A pair of days in the past I watched a younger boy, maybe not more than 5 years of age, break a biscuit he was holding in his hand and go half of it to his presumably, youthful sister, who I imagined, should have been round three years previous. The woman checked out her brother and beamed, whereas the brother acknowledged and reciprocated with an equally endearing look.
Watching this from close to, I felt extraordinarily joyful and realised that when I’ve been capable of share, no matter it’s, materials or in any other case, I’ve all the time felt glad.
Sharing appears so joyful. A pal as soon as, after we have been having a meal at a restaurant, ordered a dish that seemed very appetising. Seeing me wanting longingly at it, she scooped up half a portion from the serving dish and put it on my plate. She neither supplied remark nor stated something. Yet I felt immensely grateful at her generosity.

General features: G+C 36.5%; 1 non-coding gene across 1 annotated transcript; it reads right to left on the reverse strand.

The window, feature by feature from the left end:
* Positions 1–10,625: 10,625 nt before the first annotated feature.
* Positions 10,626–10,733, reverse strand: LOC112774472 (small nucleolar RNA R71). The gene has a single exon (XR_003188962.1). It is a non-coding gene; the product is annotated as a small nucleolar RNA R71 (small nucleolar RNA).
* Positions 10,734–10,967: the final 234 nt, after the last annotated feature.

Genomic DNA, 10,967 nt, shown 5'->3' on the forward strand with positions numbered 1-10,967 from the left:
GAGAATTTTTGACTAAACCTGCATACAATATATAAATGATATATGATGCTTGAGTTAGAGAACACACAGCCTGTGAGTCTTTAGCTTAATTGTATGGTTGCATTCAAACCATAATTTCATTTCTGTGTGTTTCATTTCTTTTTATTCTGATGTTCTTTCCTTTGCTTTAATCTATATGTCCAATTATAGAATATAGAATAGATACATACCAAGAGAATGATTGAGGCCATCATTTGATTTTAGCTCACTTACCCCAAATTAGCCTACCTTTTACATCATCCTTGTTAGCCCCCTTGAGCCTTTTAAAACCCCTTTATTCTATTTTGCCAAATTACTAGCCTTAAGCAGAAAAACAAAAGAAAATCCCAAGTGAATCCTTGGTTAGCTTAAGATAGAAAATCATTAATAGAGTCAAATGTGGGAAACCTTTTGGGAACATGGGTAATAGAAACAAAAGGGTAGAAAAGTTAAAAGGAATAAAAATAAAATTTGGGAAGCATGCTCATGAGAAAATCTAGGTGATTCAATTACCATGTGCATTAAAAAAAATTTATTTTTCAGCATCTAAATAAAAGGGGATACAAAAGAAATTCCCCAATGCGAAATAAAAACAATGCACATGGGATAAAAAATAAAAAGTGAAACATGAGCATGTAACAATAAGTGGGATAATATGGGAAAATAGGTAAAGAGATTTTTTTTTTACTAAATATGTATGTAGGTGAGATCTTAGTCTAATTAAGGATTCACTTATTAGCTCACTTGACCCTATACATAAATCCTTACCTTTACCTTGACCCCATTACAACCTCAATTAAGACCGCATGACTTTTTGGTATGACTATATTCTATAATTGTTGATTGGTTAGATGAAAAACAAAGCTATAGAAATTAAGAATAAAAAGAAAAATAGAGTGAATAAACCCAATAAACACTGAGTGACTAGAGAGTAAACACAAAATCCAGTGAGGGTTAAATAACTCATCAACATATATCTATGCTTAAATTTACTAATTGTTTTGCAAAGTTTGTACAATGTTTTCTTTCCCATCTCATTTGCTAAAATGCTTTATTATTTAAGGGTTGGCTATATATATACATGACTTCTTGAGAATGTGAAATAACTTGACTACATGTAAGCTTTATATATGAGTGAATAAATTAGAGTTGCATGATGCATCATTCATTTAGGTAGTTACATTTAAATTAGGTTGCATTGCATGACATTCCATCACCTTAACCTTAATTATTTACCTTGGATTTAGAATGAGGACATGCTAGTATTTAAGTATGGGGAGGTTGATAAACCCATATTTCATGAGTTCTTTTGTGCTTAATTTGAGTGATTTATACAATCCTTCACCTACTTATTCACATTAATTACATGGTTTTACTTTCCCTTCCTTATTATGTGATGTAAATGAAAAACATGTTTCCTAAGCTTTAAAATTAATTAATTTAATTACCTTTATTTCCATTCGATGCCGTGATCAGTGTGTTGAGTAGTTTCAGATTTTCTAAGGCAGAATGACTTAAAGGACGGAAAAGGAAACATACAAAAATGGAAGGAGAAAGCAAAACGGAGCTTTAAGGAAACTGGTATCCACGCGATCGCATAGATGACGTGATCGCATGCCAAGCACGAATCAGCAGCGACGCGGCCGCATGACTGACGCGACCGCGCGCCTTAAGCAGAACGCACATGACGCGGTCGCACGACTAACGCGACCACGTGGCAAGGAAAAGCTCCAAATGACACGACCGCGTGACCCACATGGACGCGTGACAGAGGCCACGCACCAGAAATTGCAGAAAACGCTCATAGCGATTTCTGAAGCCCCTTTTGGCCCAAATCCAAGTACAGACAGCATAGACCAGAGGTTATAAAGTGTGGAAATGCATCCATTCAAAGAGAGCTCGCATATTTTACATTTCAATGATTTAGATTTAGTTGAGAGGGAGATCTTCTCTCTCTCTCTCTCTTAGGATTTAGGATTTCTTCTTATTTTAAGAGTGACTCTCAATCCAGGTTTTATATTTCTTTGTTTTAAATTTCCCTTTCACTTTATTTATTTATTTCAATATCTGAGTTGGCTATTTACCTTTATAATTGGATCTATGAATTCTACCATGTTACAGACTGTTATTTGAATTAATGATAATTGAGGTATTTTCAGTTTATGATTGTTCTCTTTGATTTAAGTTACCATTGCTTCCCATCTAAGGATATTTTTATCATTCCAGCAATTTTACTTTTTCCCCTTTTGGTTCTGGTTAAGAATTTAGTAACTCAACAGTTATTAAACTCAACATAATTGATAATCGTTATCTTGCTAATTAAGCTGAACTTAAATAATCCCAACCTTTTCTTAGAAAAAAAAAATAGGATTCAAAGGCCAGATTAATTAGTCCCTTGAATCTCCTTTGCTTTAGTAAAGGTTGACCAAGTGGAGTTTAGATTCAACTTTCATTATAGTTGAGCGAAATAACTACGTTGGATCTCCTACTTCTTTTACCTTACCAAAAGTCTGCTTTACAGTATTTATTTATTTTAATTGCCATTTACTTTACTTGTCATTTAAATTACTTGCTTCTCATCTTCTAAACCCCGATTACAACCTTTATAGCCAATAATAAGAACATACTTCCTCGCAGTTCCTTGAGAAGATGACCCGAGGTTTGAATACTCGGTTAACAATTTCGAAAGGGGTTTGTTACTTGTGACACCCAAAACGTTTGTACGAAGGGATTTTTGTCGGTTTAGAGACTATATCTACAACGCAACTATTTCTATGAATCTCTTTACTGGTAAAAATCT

So sharing offers the giver joy and fulfilment. My mom would typically inform me, quoting a vernacular sentiment that stated, “If you have to offer a piece of gold but cannot, at least place a flower.” The quote offers me a way of aid, for in sharing I’ve typically discovered peace. This is true even with my emotions: when I’ve shared disappointment or joy with a listening ear, I’ve felt grateful.
Sharing, I realise, is a approach of telling the opposite that we care.
The author is an organisational and behavioural advisor. He may be contacted at [email protected]